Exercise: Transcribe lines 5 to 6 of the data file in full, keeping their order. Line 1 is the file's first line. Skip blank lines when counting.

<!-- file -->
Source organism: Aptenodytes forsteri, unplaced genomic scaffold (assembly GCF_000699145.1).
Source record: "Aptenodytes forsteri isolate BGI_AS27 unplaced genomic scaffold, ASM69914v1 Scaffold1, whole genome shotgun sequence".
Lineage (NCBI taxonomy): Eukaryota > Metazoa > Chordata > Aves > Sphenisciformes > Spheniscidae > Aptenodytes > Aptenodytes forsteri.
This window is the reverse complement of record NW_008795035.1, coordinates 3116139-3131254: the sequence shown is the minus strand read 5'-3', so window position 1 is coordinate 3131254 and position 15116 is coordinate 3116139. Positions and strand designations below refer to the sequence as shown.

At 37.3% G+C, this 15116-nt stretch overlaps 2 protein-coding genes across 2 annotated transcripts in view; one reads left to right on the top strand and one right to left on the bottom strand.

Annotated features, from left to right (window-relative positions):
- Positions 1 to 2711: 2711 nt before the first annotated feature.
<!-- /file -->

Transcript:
At 37.3% G+C, this 15116-nt stretch overlaps 2 protein-coding genes across 2 annotated transcripts in view; one reads left to right on the top strand and one right to left on the bottom strand.

Annotated features, from left to right (window-relative positions):